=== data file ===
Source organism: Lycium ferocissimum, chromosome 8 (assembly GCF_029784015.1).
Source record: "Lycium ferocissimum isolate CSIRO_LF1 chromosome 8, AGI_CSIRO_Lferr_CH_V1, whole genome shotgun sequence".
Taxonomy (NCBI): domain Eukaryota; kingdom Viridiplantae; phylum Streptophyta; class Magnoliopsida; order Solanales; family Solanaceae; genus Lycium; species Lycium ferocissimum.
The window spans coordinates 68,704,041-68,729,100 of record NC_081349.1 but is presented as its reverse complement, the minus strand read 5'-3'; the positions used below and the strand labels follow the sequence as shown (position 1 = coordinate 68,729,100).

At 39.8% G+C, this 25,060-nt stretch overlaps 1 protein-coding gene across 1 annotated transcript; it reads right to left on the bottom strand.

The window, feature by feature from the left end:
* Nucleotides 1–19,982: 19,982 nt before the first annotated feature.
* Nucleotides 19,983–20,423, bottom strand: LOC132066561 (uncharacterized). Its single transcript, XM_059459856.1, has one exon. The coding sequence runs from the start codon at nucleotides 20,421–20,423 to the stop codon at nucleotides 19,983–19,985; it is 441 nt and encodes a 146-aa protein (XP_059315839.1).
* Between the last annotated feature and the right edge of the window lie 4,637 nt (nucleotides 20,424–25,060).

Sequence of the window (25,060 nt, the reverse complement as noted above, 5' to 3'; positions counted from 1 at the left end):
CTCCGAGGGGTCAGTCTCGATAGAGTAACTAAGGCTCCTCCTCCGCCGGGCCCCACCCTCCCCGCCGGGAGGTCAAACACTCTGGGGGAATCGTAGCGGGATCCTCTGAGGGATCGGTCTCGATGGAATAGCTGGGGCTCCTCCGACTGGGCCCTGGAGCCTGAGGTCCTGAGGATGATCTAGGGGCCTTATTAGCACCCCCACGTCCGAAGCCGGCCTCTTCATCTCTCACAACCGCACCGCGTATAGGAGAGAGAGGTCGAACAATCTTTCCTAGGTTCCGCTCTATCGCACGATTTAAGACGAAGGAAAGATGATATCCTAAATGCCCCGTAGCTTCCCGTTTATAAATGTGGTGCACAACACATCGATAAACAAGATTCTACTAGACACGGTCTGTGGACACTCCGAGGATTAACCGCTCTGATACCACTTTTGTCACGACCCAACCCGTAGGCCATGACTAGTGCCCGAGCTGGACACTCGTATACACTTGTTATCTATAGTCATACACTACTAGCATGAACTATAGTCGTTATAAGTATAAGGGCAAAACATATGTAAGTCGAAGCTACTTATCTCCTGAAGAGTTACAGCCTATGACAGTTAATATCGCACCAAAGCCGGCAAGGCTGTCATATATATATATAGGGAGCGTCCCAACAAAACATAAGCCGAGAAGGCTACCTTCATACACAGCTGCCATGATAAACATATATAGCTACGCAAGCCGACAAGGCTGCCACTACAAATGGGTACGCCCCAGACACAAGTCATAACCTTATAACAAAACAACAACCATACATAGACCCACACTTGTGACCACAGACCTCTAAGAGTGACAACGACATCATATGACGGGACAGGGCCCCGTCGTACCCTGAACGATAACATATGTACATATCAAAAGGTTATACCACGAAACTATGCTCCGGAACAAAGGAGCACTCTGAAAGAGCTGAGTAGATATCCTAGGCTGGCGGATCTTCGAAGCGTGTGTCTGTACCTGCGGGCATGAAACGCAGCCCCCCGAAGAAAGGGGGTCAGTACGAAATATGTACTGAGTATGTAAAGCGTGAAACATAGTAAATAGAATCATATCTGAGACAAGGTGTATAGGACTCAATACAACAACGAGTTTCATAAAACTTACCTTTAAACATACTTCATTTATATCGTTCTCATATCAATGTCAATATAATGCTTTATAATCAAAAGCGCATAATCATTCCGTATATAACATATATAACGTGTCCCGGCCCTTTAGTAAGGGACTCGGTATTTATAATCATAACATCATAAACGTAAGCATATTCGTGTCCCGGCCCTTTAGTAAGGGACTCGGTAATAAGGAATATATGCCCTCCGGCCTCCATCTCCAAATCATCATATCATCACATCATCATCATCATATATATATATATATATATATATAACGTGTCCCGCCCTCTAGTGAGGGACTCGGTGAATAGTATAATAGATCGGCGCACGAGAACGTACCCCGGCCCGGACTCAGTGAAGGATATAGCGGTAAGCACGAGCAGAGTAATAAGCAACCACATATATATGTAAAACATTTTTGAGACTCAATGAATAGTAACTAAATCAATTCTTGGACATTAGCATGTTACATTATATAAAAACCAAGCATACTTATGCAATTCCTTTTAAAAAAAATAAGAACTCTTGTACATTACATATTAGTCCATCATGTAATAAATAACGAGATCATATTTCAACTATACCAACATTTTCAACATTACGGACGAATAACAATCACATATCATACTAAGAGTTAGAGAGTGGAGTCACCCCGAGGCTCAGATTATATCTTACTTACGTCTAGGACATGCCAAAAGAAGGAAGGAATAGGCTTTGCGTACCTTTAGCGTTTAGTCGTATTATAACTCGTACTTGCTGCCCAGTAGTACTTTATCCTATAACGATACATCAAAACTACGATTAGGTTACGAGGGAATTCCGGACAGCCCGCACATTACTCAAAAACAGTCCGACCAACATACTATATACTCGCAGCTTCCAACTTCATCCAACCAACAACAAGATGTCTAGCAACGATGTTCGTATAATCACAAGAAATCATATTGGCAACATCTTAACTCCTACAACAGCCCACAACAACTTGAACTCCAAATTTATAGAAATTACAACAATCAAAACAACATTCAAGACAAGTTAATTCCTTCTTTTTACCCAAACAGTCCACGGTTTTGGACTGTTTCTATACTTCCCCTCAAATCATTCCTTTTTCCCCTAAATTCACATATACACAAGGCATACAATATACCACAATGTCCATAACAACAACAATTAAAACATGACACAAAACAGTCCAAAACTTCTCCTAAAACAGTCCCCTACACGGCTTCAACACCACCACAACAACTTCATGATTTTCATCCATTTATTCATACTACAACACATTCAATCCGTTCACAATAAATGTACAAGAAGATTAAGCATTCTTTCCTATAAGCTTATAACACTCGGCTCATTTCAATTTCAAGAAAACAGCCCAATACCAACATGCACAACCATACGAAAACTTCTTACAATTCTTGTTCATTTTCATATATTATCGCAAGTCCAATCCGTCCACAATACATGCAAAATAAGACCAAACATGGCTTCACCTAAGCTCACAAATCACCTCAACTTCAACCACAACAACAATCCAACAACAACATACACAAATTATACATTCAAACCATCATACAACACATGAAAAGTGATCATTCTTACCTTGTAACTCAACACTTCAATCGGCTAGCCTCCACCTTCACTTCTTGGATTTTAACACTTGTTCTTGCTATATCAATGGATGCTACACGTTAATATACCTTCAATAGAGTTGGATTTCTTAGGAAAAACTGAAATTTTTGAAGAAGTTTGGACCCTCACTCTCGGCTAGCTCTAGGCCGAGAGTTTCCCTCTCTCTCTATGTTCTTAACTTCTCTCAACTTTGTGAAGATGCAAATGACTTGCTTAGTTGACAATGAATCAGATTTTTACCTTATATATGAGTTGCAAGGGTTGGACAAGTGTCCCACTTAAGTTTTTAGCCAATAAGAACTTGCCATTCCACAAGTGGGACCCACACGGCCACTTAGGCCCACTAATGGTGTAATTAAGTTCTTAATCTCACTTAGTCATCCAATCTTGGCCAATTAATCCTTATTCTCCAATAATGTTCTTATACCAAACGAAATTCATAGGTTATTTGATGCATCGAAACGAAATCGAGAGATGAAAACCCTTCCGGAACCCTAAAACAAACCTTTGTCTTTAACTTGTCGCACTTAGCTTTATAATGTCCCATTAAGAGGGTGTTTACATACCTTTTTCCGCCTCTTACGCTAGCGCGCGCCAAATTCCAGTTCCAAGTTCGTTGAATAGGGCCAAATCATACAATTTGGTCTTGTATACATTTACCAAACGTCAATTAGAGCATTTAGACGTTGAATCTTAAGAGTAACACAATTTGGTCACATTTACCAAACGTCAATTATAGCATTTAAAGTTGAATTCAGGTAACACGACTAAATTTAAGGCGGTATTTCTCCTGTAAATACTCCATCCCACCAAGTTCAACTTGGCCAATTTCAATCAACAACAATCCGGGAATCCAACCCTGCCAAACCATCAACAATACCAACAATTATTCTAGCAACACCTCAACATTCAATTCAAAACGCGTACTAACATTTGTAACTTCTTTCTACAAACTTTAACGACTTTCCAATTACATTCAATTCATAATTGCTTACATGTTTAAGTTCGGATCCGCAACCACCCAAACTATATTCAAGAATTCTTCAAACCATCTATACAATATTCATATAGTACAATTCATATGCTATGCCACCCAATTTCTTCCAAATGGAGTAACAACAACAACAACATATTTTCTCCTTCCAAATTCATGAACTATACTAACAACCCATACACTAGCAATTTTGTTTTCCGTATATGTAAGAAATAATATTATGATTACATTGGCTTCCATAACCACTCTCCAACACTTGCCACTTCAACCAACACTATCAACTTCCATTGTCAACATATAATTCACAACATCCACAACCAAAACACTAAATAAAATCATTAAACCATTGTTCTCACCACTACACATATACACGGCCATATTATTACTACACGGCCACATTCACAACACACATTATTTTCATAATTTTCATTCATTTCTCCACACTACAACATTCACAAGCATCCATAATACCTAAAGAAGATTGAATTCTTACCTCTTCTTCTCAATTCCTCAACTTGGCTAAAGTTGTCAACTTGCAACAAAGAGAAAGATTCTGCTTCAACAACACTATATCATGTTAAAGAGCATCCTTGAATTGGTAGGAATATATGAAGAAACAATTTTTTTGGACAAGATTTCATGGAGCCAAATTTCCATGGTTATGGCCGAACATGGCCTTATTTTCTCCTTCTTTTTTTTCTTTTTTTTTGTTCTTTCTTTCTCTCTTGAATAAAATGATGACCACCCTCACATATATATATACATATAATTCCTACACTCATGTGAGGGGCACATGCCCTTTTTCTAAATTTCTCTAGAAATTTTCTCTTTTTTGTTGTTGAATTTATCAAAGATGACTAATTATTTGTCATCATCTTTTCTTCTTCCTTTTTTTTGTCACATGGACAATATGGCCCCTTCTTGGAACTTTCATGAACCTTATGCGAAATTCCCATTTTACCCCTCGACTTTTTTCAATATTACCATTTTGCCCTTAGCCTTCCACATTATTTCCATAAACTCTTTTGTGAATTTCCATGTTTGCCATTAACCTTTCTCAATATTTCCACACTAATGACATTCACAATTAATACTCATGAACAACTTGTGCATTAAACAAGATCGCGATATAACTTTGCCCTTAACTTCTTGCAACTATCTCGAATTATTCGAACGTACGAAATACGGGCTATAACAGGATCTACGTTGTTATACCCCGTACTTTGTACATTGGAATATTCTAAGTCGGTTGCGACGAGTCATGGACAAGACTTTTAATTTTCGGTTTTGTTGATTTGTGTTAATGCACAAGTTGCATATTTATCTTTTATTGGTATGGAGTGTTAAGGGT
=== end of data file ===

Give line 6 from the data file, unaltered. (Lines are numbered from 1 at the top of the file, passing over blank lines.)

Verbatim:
The window, feature by feature from the left end: